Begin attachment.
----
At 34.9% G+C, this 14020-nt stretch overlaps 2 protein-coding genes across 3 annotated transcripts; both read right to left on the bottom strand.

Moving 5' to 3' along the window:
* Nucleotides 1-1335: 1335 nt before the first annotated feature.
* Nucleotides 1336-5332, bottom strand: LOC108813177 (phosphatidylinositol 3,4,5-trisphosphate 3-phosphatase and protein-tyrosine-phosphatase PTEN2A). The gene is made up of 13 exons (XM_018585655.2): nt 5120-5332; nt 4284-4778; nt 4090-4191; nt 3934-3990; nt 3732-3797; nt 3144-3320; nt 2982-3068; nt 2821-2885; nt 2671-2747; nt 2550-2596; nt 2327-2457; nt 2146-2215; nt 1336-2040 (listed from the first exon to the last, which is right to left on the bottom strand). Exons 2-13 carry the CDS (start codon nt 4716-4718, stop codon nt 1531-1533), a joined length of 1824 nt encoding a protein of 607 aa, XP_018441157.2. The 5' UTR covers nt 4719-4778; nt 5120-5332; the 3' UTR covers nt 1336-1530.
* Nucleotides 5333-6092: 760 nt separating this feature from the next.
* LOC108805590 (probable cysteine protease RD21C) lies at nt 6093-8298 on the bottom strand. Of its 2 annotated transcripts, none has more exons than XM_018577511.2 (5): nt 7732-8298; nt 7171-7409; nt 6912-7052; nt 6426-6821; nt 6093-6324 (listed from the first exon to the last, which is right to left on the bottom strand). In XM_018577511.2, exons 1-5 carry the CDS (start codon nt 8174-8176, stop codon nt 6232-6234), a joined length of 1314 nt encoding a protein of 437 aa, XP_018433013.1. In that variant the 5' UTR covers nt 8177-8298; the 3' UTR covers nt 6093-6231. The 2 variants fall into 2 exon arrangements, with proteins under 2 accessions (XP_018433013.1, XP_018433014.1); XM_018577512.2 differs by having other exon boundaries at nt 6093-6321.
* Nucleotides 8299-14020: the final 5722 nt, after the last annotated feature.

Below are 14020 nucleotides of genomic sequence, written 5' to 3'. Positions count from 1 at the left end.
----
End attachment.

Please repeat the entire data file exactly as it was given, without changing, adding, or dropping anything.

At 34.9% G+C, this 14020-nt stretch overlaps 2 protein-coding genes across 3 annotated transcripts; both read right to left on the bottom strand.

Moving 5' to 3' along the window:
* Nucleotides 1-1335: 1335 nt before the first annotated feature.
* Nucleotides 1336-5332, bottom strand: LOC108813177 (phosphatidylinositol 3,4,5-trisphosphate 3-phosphatase and protein-tyrosine-phosphatase PTEN2A). The gene is made up of 13 exons (XM_018585655.2): nt 5120-5332; nt 4284-4778; nt 4090-4191; nt 3934-3990; nt 3732-3797; nt 3144-3320; nt 2982-3068; nt 2821-2885; nt 2671-2747; nt 2550-2596; nt 2327-2457; nt 2146-2215; nt 1336-2040 (listed from the first exon to the last, which is right to left on the bottom strand). Exons 2-13 carry the CDS (start codon nt 4716-4718, stop codon nt 1531-1533), a joined length of 1824 nt encoding a protein of 607 aa, XP_018441157.2. The 5' UTR covers nt 4719-4778; nt 5120-5332; the 3' UTR covers nt 1336-1530.
* Nucleotides 5333-6092: 760 nt separating this feature from the next.
* LOC108805590 (probable cysteine protease RD21C) lies at nt 6093-8298 on the bottom strand. Of its 2 annotated transcripts, none has more exons than XM_018577511.2 (5): nt 7732-8298; nt 7171-7409; nt 6912-7052; nt 6426-6821; nt 6093-6324 (listed from the first exon to the last, which is right to left on the bottom strand). In XM_018577511.2, exons 1-5 carry the CDS (start codon nt 8174-8176, stop codon nt 6232-6234), a joined length of 1314 nt encoding a protein of 437 aa, XP_018433013.1. In that variant the 5' UTR covers nt 8177-8298; the 3' UTR covers nt 6093-6231. The 2 variants fall into 2 exon arrangements, with proteins under 2 accessions (XP_018433013.1, XP_018433014.1); XM_018577512.2 differs by having other exon boundaries at nt 6093-6321.
* Nucleotides 8299-14020: the final 5722 nt, after the last annotated feature.

Below are 14020 nucleotides of genomic sequence, written 5' to 3'. Positions count from 1 at the left end.